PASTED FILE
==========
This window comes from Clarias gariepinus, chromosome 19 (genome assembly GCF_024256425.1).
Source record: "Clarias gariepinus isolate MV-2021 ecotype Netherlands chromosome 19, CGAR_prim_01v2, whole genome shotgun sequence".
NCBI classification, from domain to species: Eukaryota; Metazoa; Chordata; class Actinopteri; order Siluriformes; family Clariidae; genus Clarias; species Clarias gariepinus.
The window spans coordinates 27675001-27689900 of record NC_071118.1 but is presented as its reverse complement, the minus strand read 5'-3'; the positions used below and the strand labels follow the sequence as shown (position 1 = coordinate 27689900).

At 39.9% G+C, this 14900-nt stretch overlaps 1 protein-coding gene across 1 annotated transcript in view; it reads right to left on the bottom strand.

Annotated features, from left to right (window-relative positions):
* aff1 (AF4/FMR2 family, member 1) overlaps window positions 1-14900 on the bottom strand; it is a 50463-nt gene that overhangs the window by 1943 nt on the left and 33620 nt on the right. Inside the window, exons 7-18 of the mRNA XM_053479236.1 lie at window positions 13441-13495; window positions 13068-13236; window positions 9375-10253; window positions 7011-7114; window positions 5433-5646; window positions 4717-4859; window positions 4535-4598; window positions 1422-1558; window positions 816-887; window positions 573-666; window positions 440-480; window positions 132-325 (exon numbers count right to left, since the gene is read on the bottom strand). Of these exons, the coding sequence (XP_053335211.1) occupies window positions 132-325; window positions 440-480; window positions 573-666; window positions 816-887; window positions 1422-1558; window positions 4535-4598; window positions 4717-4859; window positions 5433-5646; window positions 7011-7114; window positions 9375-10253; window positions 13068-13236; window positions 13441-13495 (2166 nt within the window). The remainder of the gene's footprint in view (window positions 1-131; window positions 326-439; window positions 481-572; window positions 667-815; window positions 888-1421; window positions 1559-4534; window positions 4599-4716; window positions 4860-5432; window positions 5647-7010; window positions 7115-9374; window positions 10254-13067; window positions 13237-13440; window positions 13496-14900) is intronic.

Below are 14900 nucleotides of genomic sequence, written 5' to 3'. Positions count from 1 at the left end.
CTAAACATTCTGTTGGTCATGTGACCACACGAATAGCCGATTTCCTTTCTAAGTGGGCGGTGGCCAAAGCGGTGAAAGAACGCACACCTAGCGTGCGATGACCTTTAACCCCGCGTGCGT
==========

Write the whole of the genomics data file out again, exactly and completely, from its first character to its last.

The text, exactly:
This window comes from Clarias gariepinus, chromosome 19 (genome assembly GCF_024256425.1).
Source record: "Clarias gariepinus isolate MV-2021 ecotype Netherlands chromosome 19, CGAR_prim_01v2, whole genome shotgun sequence".
NCBI classification, from domain to species: Eukaryota; Metazoa; Chordata; class Actinopteri; order Siluriformes; family Clariidae; genus Clarias; species Clarias gariepinus.
The window spans coordinates 27675001-27689900 of record NC_071118.1 but is presented as its reverse complement, the minus strand read 5'-3'; the positions used below and the strand labels follow the sequence as shown (position 1 = coordinate 27689900).

At 39.9% G+C, this 14900-nt stretch overlaps 1 protein-coding gene across 1 annotated transcript in view; it reads right to left on the bottom strand.

Annotated features, from left to right (window-relative positions):
* aff1 (AF4/FMR2 family, member 1) overlaps window positions 1-14900 on the bottom strand; it is a 50463-nt gene that overhangs the window by 1943 nt on the left and 33620 nt on the right. Inside the window, exons 7-18 of the mRNA XM_053479236.1 lie at window positions 13441-13495; window positions 13068-13236; window positions 9375-10253; window positions 7011-7114; window positions 5433-5646; window positions 4717-4859; window positions 4535-4598; window positions 1422-1558; window positions 816-887; window positions 573-666; window positions 440-480; window positions 132-325 (exon numbers count right to left, since the gene is read on the bottom strand). Of these exons, the coding sequence (XP_053335211.1) occupies window positions 132-325; window positions 440-480; window positions 573-666; window positions 816-887; window positions 1422-1558; window positions 4535-4598; window positions 4717-4859; window positions 5433-5646; window positions 7011-7114; window positions 9375-10253; window positions 13068-13236; window positions 13441-13495 (2166 nt within the window). The remainder of the gene's footprint in view (window positions 1-131; window positions 326-439; window positions 481-572; window positions 667-815; window positions 888-1421; window positions 1559-4534; window positions 4599-4716; window positions 4860-5432; window positions 5647-7010; window positions 7115-9374; window positions 10254-13067; window positions 13237-13440; window positions 13496-14900) is intronic.

Below are 14900 nucleotides of genomic sequence, written 5' to 3'. Positions count from 1 at the left end.
CTAAACATTCTGTTGGTCATGTGACCACACGAATAGCCGATTTCCTTTCTAAGTGGGCGGTGGCCAAAGCGGTGAAAGAACGCACACCTAGCGTGCGATGACCTTTAACCCCGCGTGCGT